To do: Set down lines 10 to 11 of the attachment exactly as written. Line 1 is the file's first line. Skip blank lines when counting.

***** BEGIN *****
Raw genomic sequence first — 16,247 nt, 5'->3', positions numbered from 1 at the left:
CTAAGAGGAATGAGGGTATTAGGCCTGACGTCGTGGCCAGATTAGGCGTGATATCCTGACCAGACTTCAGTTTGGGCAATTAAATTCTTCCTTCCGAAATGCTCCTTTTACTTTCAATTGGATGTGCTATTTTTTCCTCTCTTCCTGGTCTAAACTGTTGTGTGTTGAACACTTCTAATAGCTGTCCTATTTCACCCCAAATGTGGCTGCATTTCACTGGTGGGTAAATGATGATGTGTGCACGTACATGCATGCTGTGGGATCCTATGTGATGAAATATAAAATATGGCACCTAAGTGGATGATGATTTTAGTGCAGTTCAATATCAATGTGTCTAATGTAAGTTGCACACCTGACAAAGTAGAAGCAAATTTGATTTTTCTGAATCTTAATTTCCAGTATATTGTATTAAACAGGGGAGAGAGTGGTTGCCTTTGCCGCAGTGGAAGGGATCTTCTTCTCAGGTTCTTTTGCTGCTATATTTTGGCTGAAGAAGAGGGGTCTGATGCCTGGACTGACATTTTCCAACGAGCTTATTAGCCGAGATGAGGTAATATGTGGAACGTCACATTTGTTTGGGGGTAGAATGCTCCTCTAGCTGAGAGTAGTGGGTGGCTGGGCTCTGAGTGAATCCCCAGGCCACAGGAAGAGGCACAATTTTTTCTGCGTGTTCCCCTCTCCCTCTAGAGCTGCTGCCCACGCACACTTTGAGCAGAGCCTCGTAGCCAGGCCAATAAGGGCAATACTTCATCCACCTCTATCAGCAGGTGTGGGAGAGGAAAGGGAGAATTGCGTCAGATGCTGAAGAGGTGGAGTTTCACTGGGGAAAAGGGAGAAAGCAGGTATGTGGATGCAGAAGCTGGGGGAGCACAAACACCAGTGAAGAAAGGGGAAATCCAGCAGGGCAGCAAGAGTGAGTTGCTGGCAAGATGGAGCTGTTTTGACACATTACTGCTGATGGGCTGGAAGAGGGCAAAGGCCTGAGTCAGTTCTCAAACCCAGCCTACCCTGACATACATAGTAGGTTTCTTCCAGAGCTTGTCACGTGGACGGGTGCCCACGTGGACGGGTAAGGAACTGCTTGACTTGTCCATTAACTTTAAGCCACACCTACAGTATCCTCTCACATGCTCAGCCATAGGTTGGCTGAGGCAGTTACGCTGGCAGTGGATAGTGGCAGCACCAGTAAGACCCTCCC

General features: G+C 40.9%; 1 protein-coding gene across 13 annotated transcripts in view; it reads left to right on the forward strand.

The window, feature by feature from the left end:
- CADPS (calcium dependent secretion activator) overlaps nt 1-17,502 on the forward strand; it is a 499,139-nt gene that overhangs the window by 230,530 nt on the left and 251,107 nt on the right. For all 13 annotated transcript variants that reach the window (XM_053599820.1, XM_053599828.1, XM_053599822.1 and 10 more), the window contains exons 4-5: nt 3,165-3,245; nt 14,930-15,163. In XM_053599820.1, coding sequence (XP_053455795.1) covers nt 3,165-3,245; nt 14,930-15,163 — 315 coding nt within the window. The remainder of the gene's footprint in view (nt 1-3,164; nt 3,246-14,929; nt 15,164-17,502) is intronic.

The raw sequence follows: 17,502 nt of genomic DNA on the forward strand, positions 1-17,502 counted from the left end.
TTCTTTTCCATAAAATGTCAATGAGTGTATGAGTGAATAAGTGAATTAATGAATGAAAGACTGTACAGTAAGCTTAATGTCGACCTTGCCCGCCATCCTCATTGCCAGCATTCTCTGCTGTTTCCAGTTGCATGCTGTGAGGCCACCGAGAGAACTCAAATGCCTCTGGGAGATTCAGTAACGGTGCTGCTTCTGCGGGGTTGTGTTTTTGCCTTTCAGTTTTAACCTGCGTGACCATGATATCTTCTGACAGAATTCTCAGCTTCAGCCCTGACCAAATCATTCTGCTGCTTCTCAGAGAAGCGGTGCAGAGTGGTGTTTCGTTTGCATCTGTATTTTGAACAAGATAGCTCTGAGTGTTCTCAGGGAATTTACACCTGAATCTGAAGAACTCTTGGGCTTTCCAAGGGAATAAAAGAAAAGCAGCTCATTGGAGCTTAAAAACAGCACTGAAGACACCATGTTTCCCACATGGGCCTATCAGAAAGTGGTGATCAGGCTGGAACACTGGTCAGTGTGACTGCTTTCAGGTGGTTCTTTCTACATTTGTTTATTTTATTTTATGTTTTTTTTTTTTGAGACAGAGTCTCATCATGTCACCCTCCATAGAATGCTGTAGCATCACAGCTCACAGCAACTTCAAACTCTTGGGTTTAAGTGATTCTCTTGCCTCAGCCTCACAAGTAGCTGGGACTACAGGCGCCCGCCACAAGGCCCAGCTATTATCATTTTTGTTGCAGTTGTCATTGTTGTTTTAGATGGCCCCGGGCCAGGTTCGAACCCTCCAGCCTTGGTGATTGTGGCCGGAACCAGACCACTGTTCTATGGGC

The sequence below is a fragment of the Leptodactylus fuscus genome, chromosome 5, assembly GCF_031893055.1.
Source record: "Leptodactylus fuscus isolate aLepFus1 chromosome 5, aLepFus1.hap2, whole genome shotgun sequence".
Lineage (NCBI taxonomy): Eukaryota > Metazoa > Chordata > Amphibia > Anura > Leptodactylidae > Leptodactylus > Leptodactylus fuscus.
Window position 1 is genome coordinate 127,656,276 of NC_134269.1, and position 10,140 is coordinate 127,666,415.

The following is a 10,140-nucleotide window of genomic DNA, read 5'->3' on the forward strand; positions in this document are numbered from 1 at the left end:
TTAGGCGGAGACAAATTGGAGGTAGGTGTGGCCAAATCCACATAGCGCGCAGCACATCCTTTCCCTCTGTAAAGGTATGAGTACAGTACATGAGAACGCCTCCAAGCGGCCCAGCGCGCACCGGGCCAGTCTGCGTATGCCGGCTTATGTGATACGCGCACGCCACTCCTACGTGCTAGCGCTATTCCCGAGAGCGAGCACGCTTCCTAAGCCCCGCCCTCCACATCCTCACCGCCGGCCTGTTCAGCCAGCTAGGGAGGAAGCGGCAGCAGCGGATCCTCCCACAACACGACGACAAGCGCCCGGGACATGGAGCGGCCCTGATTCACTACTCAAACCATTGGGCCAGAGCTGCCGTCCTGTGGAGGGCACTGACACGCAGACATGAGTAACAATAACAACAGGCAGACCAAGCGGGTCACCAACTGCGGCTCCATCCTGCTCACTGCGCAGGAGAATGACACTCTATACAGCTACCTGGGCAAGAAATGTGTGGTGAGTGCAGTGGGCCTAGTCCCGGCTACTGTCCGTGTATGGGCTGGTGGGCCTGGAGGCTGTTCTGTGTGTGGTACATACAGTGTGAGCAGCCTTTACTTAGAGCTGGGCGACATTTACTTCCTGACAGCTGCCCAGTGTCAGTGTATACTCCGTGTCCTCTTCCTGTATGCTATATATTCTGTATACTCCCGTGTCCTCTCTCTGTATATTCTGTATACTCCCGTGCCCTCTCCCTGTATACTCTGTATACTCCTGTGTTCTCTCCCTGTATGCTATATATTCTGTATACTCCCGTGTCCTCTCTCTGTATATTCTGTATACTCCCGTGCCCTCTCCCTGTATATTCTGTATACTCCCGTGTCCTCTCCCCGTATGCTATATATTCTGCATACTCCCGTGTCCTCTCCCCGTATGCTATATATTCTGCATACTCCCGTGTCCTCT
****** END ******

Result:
Lineage (NCBI taxonomy): Eukaryota > Metazoa > Chordata > Amphibia > Anura > Leptodactylidae > Leptodactylus > Leptodactylus fuscus.
Window position 1 is genome coordinate 127,656,276 of NC_134269.1, and position 10,140 is coordinate 127,666,415.